The Department of Conservation (DOC) supports the fur recovery industry. But fur recovery does not reduce possums populations sufficiently to allow the recovery of forests and native species. Possum bounties are not used in New Zealand.
Possum fur recovery
Department of Conservation supports fur recovery
DOC supports the fur recovery industry by providing access to some areas of conservation land to trap possums, especially where there are conservation benefits that result from these operations. DOC also encourages trappers to use its hut network to assist with access to trapping blocks.
In the East Coast region, which produces some of the best possum fur in the North Island, DOC works with a major fur buyer in the series of ‘blocks’ that buffer the high value DOC protected areas.The overall percentage profit from operations is lower but there is a greater conservation benefit. The large scale of the integrated block operations in this ‘buffer zone’ keeps the fur enterprise profitable. The fur recovery operator reduces the possum numbers to 15 possums per 100 traps laid within the blocks.
Possum fur recovery is not possum control
Attempts to reduce the threat of possums through fur recovery have not succeeded because there are two different objectives:
- Fur recovery is about getting an economic return on possum fur. This is driven by the market price given for a kilogram of fur.
- Protecting natural values is about reducing the threat from possums and other pests to the level that enables the recovery of the forest and gives the native species a chance to breed and succeed.
Fur recovery doesn't fully control possums for natural heritage protection
Normal fur recovery is ‘skimming’ the population and benefits the hunter but does not reduce populations sufficiently to achieve a conservation benefit.
The possum population reduction hovers around the annual replacement rate for a healthy breeding possum population. If the hunter tries to take more possums out, it becomes uneconomical as they are not getting enough return for their efforts.
Viable level for fur recovery
To measure population density, 100 traps are put out over one night and the population density of possums is expressed as the number of possums caught per 100 trap-nights. Research shows that to get any direct conservation or animal health benefit, the possum density figure must be reduced to 5 possums per 100 traps.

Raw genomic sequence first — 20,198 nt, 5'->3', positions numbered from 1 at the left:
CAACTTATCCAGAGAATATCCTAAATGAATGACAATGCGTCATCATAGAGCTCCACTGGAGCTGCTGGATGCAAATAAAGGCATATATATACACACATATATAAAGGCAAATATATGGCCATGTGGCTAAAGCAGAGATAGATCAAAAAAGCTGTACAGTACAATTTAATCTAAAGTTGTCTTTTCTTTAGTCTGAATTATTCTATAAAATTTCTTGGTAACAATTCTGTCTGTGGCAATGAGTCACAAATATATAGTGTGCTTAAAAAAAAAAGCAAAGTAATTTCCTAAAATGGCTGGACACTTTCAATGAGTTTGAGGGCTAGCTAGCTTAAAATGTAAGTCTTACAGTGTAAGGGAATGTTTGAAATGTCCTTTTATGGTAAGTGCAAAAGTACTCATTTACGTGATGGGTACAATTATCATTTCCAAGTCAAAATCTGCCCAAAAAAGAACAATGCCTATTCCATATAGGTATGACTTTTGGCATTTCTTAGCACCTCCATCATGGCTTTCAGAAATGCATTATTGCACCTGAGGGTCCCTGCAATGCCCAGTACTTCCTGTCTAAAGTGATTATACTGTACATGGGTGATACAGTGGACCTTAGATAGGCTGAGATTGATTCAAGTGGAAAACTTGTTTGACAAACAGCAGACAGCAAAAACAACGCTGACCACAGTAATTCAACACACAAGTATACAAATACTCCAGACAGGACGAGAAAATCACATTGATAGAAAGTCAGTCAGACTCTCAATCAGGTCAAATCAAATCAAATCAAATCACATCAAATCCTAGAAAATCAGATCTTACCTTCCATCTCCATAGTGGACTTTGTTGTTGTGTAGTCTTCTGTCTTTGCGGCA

The viability of fur recovery operations requires a high possum density e.g. 50 possums for every 100 traps put out. Trapping continues until the catch rate drops down to about 30 possums per 100 traps. Below this point, under normal conditions it becomes uneconomic to continue trapping.
Some areas where DOC requires reduced possum populations are less accessible, more rugged, and difficult to service and fur recovery is not a viable economic proposition. Fur trappers will go elsewhere to more accessible, higher density populations where there is a better return for their effort.
Harvesting possum fur to reduce unemployment
Possum trapping is a highly skilled and physically demanding job that requires operators who have the skills and stamina to survive in often harsh conditions. There are some jobs available but not a huge number.
Harvesting possum fur on conservation land
Find out about the standard procedures for harvesting possums on public conservation land or talk to your local DOC office.
A bounty places a value on the existence of possums. They have been tried before in New Zealand but failed to reduce possum numbers. During the era when bounties were in existence, possum populations continued to expand in Coromandel and Northland as hunters deliberately introduced the pest to those areas in order to have a local population to 'farm'.
If this system was reintroduced, DOC and TB Free New Zealand would still need to continue with possum control operations in priority areas. Bounties are very expensive to manage.